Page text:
This week I decided to review The Lost Fleet: Beyond the Frontier: Leviathan by Jack Campbell.
The story begins with the Alliance fleet led by Admiral John Geary pursuing the AI-controlled fleet which was prepared by the Alliance to stop Geary if he tried to launch a military coup. Unfortunately, it has now gone out of control and is attacking any spacecraft or stations it can find. After narrowly averting an attack on an Alliance base, Geary takes some time to repair and refit his fleet while trying to provide the patches that will eliminate the government-installed computer code which prevents Alliance ship sensors from seeing the AI warships, only to find his efforts hindered by a lack of funding and rogue government agents determined to keep the Alliance navy blind to the rogue forces.
When Geary receives a distress call from a ship fleeing a nearby system blockaded by the machine fleet, he senses a trap and, after evading an ambush by taking a less direct route to the system, a running battle begins which the Alliance fleet eventually wins by draining the fuel supply of the enemy warships until they are forced to return to their base. While this severely drains the Alliance’s own resources, it leads Geary to the idea of defeating the enemy by destroying their supply and repair base before draining them of fuel.
This leads to an effort to locate the base, which is discovered to be Unity Alternate, a fallback position in case the Alliance capital of Unity fell during the recently ended war with the Syndicated Worlds, and that the AI feet was originally part of that worst case scenario contingency plan. In time, Geary realizes that the Dancers, so far the only friendly aliens the Alliance has encountered, have been trying to point out the base’s location to him and soon the Dancers, who have had very bad experiences with AI-controlled military units of their own, send a fleet to join the Alliance force. But communications with the Dancers are still difficult and grow more so when it is realized that they have been talking to the Dancers in the equivalent of the grammar used by young Dancer children and need to somehow form their messages as poems or songs to speak properly with them. But the fleet must also find a means to access Unity Alternate, and when they reach it, there will be many surprises waiting for them…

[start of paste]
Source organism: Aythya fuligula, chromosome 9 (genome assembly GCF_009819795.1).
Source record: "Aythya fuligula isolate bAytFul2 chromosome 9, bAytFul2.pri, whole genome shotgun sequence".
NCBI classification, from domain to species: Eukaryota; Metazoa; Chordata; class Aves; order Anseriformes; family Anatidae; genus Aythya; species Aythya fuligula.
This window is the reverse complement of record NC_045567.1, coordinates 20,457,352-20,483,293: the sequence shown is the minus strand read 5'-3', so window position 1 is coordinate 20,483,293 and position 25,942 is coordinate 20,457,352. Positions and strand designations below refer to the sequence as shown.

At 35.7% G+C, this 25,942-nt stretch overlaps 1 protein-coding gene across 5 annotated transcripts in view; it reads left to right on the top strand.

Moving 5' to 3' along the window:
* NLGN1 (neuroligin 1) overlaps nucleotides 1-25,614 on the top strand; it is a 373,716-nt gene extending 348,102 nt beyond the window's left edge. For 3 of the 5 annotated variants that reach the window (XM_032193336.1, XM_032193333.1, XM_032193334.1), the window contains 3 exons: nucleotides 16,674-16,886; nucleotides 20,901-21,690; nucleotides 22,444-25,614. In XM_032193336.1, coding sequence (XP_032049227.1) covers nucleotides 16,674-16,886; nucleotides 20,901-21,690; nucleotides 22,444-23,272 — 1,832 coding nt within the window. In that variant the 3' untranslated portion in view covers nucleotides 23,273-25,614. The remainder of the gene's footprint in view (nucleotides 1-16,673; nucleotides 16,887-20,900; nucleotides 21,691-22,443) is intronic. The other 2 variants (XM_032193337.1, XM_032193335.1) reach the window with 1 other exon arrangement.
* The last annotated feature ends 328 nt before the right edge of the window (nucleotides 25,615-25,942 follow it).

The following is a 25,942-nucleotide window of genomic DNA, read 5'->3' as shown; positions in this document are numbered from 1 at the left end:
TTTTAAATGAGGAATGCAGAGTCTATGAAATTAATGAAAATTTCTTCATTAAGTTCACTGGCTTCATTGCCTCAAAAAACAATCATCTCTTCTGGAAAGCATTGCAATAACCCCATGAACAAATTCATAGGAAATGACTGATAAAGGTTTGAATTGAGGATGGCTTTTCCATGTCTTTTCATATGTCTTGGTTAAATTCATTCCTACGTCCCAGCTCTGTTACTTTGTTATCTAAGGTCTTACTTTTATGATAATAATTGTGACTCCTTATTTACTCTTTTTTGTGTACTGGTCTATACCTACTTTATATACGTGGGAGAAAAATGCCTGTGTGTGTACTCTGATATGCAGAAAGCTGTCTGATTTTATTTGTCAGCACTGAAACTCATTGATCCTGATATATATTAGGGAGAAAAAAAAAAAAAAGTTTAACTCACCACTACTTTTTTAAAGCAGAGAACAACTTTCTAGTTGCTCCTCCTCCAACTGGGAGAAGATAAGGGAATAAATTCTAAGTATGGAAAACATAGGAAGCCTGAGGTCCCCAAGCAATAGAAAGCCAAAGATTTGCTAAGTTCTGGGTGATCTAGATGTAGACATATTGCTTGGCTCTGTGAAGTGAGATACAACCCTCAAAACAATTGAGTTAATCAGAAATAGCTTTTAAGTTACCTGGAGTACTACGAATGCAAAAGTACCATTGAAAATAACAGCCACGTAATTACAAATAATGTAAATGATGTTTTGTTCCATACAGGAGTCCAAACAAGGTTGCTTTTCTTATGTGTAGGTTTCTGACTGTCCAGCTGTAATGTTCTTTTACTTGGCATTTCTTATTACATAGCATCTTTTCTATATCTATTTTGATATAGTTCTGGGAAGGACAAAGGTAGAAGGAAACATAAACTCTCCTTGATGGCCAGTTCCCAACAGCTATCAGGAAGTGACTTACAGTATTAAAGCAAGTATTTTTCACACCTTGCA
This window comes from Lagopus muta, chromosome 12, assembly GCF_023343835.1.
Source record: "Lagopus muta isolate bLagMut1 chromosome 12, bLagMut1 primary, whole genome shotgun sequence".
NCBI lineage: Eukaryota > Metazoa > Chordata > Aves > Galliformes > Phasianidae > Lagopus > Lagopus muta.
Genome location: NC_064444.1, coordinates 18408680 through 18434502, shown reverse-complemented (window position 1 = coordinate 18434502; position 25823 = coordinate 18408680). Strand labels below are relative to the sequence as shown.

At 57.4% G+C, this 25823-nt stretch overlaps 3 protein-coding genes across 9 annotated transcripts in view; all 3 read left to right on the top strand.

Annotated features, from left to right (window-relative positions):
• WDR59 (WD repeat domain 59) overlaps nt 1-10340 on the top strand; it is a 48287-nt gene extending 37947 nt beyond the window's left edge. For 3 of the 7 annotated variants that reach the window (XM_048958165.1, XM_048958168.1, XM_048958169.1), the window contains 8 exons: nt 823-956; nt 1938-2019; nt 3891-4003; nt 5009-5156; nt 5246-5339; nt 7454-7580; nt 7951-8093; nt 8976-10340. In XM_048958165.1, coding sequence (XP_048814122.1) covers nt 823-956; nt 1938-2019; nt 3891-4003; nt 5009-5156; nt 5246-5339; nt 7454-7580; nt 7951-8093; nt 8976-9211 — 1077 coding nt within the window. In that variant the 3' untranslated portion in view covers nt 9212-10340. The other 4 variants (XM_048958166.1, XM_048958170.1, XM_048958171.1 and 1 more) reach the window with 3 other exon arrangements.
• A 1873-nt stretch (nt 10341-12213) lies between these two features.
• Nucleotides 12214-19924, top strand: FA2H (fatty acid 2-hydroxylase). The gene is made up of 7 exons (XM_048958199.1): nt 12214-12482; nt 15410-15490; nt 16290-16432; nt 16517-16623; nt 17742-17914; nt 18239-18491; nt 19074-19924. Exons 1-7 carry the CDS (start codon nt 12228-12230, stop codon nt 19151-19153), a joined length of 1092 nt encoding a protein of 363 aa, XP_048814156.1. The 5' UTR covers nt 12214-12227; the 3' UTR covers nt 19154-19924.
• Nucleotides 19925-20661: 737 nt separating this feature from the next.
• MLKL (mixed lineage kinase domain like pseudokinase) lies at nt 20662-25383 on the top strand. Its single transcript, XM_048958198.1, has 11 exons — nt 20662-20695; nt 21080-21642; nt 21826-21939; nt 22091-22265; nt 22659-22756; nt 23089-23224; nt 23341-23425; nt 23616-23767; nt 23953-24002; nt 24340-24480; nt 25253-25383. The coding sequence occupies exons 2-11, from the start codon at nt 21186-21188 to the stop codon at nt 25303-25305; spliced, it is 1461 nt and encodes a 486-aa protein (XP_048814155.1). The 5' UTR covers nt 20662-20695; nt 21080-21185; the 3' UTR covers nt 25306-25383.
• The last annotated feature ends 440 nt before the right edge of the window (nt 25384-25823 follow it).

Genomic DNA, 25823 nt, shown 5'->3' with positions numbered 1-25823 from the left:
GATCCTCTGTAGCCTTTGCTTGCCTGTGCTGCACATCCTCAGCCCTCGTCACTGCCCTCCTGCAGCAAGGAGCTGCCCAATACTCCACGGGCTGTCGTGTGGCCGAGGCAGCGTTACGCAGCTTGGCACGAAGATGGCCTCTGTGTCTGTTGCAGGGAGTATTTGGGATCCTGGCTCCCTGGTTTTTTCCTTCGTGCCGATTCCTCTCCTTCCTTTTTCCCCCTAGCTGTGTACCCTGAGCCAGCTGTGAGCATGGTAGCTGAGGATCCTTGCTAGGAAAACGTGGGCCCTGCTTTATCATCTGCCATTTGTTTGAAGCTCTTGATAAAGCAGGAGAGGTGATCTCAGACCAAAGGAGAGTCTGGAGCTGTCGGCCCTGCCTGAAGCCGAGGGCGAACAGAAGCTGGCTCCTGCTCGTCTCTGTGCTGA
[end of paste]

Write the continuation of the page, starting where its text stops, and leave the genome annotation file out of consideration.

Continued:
I give this book 9 out of 10. Watching the characters deal with the variety of problems with fighting a fleet that pound-for-pound outclassed them, as was watching Geary continue to struggle with fighting an enemy modeled after himself that has fresh ships which can travel faster and hit harder the Geary’s, while many of Geary’s ships are outdated and his funding and supply stockpiles at critical levels. The battle sequences were very well done and I thought the communication with the Dancers side-plot was handled well. The ending had many surprises and while I am a little sad that the main Lost Fleet series is going on hiatus, this was a great book to wrap the current plot on.